Recently, a number of folks associated with the Commonwealth Club’s “Voices of Reform” project signed a letter to Governor Schwartzenegger urging him to keep the ball rolling on redistricting reform in California. I’m one of those hundred or so folks!
The heart of the letter to the Governor included this joint “Statement in Support of Redistricting Reform”:
We believe that the inherent conflict of interest that results from legislators directly determining the shape of the districts for which they or other members of their party will compete in future elections contributes to the erosion of public confidence in government, undermines genuine political representation and has the potential to negatively affect the quality of public policy.
Therefore, we support steps to eliminate this conflict of interest and related incentives to create non-competitive, safe seats, while strengthening the overall integrity of the legislative redistricting process.
Achieving these goals should include, at a minimum, the following actions:
1) Establish a process that is representative of the state’s diversity for appointing an independent redistricting commission balanced in partisan representation;
2) Establish a transparent and inclusive process for the independent commission to integrate public comment into the redistricting process. This should include public meetings throughout the state and timely public access to any substantive material under consideration by the commission;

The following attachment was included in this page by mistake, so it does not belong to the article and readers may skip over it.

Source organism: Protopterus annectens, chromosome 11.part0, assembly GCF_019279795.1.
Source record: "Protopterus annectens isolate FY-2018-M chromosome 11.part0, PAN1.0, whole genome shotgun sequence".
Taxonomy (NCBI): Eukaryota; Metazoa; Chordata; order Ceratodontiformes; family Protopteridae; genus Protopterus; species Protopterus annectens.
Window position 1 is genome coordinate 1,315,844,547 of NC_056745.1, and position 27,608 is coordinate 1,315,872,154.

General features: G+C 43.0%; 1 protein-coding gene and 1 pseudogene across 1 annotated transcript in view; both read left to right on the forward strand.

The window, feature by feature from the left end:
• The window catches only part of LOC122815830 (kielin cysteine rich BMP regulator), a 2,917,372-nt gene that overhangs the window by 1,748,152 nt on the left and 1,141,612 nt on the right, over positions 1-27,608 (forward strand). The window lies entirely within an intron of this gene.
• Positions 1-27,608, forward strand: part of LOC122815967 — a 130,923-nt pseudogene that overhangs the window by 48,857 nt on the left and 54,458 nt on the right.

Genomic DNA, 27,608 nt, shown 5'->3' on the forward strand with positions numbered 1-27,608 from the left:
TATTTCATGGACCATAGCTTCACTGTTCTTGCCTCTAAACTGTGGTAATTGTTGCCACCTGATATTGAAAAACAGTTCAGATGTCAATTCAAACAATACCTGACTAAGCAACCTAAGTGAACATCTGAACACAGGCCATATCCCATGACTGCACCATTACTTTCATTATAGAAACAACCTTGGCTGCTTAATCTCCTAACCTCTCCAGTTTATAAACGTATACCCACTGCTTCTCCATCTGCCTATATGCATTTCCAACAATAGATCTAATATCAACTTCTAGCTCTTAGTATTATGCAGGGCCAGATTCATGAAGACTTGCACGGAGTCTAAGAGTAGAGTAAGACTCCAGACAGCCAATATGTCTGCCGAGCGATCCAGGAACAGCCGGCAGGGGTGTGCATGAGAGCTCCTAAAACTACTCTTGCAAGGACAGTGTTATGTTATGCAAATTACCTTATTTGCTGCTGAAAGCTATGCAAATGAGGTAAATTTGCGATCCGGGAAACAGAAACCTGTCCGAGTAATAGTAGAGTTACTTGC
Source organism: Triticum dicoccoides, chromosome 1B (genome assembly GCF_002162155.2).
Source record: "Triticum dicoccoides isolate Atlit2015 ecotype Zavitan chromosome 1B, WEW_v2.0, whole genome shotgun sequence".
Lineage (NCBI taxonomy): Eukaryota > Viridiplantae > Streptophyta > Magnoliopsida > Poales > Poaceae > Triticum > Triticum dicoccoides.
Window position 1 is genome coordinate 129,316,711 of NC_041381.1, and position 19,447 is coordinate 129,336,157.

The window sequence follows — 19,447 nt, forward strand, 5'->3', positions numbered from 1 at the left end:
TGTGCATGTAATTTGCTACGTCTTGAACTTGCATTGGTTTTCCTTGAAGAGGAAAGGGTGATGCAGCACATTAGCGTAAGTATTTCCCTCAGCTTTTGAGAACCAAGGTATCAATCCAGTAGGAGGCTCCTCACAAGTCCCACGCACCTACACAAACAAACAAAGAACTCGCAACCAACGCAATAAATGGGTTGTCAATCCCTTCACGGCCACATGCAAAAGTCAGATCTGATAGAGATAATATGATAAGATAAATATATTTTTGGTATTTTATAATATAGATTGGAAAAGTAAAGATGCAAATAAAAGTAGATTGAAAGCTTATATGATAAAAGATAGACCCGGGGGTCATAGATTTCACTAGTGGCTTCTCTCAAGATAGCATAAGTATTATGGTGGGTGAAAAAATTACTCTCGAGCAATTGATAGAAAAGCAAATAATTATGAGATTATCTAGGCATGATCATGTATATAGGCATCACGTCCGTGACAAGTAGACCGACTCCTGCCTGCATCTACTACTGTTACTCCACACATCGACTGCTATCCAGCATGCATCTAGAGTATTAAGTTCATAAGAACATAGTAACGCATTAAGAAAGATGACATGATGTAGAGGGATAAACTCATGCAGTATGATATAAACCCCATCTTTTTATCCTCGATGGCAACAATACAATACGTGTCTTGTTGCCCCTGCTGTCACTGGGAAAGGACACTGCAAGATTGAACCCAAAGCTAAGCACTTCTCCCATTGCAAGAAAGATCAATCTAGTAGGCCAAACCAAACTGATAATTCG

3) Ensure the independent commission complies fully with the Voting Rights Act and equal population requirements; and
4) Ensure clear guidelines are established directing the commission to respect traditional redistricting criteria including (but not limited to) respect for communities of similar social, cultural, ethnic, geographic, or economic interest, respect for city and county boundaries, and formation of contiguous districts.
Anyone who has ever tried to develop consensus language on a subject as touchy as redistricting can guess at how hard and long the process was that led about a hundred prominent California leaders, from all across the political spectrum and representing all walks of California life, to agree to the language in this letter. It just shows how hard the “Voices of Reform” staff works (and how good they), and how important this issue is to many prominent Californians.
“Voices of Reform” maintains a very informative website, and I’ll update as additional elements of this project’s reform agenda are elaborated.